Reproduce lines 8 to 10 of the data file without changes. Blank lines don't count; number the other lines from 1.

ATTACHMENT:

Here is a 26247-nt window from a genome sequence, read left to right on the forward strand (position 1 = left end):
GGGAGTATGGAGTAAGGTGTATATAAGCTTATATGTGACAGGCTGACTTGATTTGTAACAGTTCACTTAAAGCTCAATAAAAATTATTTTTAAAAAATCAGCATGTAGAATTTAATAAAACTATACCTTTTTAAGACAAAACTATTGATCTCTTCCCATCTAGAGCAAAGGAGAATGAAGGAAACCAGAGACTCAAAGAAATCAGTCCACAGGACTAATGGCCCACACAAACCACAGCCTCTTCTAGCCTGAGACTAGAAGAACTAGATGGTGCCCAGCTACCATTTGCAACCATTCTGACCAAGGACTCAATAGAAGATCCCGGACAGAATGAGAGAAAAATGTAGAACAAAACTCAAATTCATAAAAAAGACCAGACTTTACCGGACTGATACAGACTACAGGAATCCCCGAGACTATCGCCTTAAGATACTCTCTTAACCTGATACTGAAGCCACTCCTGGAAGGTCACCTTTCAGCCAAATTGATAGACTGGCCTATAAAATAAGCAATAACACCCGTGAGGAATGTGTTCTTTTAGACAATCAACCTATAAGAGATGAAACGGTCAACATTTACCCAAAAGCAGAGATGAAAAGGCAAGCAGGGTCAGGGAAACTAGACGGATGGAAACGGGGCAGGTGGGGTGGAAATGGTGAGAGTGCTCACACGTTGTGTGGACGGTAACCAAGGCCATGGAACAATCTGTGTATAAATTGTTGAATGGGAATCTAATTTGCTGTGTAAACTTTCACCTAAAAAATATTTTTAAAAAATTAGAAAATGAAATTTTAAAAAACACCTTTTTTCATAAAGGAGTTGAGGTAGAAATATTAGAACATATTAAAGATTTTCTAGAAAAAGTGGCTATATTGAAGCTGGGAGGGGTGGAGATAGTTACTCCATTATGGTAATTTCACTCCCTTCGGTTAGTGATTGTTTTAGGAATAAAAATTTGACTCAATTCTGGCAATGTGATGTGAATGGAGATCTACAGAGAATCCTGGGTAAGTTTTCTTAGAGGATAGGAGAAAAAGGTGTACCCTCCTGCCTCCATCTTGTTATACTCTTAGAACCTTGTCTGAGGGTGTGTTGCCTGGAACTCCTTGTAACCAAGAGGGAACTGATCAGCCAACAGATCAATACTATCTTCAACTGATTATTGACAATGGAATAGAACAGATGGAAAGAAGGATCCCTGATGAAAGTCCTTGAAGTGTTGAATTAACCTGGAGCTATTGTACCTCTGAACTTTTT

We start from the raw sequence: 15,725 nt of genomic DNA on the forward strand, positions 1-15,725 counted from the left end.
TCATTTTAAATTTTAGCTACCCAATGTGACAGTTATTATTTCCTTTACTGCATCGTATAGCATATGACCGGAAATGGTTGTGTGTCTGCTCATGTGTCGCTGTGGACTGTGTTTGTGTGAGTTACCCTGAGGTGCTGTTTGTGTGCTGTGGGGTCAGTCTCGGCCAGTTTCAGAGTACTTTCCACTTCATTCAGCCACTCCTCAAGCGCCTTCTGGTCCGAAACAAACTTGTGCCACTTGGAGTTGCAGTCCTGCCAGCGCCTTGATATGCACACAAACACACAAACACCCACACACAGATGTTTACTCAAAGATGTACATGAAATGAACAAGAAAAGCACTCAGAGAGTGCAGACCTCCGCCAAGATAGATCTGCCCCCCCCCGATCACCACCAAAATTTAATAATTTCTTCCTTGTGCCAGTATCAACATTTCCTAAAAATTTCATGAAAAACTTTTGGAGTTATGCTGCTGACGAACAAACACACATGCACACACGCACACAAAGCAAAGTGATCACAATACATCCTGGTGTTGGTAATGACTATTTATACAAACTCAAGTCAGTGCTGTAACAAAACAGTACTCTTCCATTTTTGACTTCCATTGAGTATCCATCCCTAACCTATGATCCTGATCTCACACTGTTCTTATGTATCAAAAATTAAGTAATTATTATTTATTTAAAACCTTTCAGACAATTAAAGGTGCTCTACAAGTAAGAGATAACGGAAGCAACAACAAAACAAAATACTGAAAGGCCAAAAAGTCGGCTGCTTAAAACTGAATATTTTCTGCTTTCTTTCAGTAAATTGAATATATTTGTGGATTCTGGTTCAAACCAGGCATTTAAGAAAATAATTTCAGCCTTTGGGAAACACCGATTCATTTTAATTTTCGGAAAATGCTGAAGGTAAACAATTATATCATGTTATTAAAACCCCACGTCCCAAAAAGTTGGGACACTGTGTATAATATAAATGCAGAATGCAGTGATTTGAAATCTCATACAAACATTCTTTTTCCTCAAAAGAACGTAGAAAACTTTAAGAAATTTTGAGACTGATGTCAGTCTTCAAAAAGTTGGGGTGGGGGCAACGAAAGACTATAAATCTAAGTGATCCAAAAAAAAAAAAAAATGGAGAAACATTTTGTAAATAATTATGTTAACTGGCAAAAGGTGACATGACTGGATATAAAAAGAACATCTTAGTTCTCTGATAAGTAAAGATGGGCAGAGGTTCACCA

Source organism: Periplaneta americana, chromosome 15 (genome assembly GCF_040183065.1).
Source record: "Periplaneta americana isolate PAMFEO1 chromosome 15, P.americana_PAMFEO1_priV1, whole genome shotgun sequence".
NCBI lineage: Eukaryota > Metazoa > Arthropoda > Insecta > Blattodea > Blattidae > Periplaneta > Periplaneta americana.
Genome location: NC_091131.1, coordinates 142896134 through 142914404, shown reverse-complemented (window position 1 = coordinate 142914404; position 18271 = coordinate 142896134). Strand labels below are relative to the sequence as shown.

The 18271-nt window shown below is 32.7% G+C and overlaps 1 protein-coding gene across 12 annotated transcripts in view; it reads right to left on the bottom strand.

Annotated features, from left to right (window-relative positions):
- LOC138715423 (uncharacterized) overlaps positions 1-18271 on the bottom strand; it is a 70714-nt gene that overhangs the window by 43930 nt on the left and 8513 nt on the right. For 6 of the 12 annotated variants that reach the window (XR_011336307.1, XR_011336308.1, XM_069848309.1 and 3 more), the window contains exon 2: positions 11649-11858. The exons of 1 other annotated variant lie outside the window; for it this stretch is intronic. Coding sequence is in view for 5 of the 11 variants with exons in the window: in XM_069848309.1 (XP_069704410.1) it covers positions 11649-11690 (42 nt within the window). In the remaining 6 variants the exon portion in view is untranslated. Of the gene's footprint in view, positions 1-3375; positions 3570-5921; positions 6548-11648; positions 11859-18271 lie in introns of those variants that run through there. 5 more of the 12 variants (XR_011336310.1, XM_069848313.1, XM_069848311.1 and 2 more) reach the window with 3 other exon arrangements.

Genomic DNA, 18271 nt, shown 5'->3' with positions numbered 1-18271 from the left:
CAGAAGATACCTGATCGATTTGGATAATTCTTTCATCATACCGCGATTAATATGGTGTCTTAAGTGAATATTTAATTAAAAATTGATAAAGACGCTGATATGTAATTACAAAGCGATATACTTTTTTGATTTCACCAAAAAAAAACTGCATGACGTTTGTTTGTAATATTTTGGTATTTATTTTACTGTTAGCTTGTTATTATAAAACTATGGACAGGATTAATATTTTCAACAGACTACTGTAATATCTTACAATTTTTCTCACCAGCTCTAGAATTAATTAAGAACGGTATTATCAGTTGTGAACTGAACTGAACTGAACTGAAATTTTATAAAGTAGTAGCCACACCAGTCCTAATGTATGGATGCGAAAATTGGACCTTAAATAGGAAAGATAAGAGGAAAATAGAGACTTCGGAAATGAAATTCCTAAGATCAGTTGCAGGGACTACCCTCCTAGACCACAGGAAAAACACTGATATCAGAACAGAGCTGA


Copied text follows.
Genome location: NC_091131.1, coordinates 142896134 through 142914404, shown reverse-complemented (window position 1 = coordinate 142914404; position 18271 = coordinate 142896134). Strand labels below are relative to the sequence as shown.

The 18271-nt window shown below is 32.7% G+C and overlaps 1 protein-coding gene across 12 annotated transcripts in view; it reads right to left on the bottom strand.

Annotated features, from left to right (window-relative positions):